TV-Browser is an application to browse the channels of various TV and radio stations. The downloaded data is stored in lots of very small files. If these files are scattered all over the drive, the start time significantly increases as the read heads of the HDD have to move a lot to read all the files. This takes even longer if these files are also fragmented.
Furthermore, not all of the accessed files are indexed by Prefetch. The defragmenter must be able to improve the start time without the Prefetch information.

Here must also be mentioned that the measurement will stop until the appearance of the program interface is visible. In the background, other informations are still being loaded. However, up to this point the program is already usable.

TV-Browser start time

Again, the list is headed by MyDefrag 4.3.1 and O&O Defrag Pro/Free which could improve the start time by a good second (14% improvement).

Eclipse

Eclipse is a development environment that is written in Java and that is used for programming of (mainly) Java applications.

Eclipse start time

Here too, the results do not really differentiate from those of the other tests.

Sid Meier's Civilization IV - Beyond the Sword

Civilization IV represents a turn-based strategy game. The game is started by the direct loading of a saved game. This is a very large map, which was populated in full.
The graphics settings are set to minimum, only the terrain details are set to "high".

Civilization-IV

This time the results are more distinguishable. The list is (again) led by MyDefrag 4.3.1 and O&O Defrag Pro/Free which improved the loading time of the game by nearly 10 seconds, compared to the Windows 7 Defragmenter.

Gothic 3

Gothic is an open-world fantasy RPG, and represents the real-time games that are played from the first- or third-person perspective. In this genre, mainly the FPS (frames per second) are important, which should ensure a smooth gaming experience, if they are high enough.
For this test, the landscape is crossed in flight mode for 30 seconds, so new data must be loaded constantly from the disk. All graphics-related settings (resolution, quality, AA) were set to minimum so that the graphics card is not the limiting factor. The visibility and texture quality is set to maximum, to load as many objects as possible.

Gothic-3
Gothic-3-FPS

Unlike Civilization, Gothic consists of only a very few, but very large files. Thus, the starting time is expected to be relatively constant. Also the average FPS did not vary much.

From these two tests, it is clear how different game performance is related to fragmentation and optimization and one can therefore not really generalize. For example, a quick test with Crysis showed that defragmenting only shortened the loading times, the FPS, however, remained the same. Other games could be more "optimization-happy" in terms of FPS, but this strongly depends on the fragmentation of the game data files after installation.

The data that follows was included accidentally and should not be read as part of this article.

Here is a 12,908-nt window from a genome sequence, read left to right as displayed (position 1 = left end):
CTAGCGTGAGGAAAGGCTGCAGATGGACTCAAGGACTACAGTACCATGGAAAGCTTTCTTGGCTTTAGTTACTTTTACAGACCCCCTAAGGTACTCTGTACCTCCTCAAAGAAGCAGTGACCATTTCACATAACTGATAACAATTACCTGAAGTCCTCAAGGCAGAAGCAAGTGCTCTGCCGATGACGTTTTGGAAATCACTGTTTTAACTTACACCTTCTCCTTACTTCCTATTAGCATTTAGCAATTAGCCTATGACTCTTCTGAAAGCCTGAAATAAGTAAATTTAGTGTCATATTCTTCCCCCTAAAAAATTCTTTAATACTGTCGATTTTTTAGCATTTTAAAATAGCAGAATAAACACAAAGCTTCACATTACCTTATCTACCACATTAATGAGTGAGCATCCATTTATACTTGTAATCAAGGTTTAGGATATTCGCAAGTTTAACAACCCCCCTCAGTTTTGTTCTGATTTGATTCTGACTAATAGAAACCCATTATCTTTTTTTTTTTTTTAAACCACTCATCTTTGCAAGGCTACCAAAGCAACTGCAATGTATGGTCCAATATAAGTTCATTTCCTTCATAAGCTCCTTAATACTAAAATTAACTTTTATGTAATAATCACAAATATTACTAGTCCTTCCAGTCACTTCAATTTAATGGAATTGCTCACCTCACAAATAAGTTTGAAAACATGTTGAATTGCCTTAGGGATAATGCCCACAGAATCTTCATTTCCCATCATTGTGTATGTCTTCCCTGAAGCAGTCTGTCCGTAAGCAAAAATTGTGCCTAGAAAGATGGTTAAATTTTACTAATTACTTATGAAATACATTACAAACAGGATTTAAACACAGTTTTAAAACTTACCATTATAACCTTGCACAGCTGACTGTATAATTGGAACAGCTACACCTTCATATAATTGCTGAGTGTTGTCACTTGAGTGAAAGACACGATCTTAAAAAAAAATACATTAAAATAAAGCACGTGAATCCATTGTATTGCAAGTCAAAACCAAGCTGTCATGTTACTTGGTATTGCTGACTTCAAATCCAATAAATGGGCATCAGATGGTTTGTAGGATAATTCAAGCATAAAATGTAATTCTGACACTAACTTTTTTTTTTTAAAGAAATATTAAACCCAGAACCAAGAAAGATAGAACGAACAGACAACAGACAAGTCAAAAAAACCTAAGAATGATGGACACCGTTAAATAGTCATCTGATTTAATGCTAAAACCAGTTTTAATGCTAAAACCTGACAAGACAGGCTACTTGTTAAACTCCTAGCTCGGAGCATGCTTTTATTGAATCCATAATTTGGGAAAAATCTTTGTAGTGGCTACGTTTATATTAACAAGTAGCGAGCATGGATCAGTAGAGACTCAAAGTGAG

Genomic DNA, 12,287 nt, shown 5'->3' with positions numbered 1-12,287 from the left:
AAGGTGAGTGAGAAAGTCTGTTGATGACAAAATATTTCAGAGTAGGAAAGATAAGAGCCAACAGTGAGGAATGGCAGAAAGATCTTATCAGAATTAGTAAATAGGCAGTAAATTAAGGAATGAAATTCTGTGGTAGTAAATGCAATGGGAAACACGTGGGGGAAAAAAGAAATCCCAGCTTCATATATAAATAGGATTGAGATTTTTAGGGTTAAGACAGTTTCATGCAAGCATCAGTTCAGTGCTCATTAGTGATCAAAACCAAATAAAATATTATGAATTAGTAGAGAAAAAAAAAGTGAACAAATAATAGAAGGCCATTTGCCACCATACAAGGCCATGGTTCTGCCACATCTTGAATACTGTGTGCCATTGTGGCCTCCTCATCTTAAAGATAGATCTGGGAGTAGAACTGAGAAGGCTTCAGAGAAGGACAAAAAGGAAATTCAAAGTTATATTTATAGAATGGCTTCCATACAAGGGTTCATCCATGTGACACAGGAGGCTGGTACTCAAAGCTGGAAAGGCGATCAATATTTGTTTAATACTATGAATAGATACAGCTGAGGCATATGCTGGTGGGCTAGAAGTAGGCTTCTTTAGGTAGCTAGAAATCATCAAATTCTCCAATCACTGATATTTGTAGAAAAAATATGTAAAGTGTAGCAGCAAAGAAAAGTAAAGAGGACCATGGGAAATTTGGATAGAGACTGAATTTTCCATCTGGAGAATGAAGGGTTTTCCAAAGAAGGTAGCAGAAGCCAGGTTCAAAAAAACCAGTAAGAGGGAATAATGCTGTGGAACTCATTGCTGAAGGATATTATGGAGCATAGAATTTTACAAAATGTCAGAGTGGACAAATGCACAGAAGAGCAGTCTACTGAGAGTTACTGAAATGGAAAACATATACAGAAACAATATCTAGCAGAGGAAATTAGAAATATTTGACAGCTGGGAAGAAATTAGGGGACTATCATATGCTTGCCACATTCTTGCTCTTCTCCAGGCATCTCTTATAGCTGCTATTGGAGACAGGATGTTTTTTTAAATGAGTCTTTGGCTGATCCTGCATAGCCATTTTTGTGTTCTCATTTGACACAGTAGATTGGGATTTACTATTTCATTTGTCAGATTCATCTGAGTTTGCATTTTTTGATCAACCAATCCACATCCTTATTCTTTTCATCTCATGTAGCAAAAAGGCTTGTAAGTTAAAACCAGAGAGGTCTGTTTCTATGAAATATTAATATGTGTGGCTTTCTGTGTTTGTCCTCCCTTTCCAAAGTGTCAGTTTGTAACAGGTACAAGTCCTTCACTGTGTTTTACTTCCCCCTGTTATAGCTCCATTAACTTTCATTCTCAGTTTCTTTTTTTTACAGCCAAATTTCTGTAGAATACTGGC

Overall Performance

After the individual tests, the boot and start times of all tests (except boot times measured by Windows itself) are being analyzed and a performance factor is calculated. The Windows 7 Defragmenter is taken as basis with 100%. Additionally, the amount of data that has been written to the disk is specified in order to create a connection between optimization and data movement.
Since the time required for the defragmenter to optimize the volume is mainly proportional to the amount of data that is moved, it is omitted from the graphic for clarity.

Overall performance

Note: Since Process Explorer could not capture the data movements of the Windows 7 Defragmenter, there are no values specified.

The results turn out pretty disappointing. Only MyDefrag 4.3.1 improved the performance by 12%, which is in the range of where an improvement is even noticeable. O&O Defrag Pro 16 just managed to get to 8%. But the results should be considered relative: Only the boot time and the start time of Civilization could be noticeably improved, there was no noticeable improvement for other applications, though.

DiskTrix UltimateDefrag 4 stood out rather negative: The manufacturer advertises a performance improvement of 400-600% (even for Windows 7), but the defragmenter managed to improve the performance by only just 1%.
Diskeeper 12 also stood out slightly negative as it increased the boot time by 2 seconds. This is probably the price you have to pay for the extra features, since the Windows 7 Defragmenter is nothing more than a stripped down version of Diskeeper.
Update 1.1:But even with few features Auslogics Disk Defrag 3.6.1 Free managed to influence the performance rather negative.

In terms of data movement or processing time one can see as a trend: The better the performance, the more data needs to be moved, and the longer the optimization takes. However, MyDefrag 4.3.1 moved less data and achieved a better performance ​​than O&O Defrag Pro 16.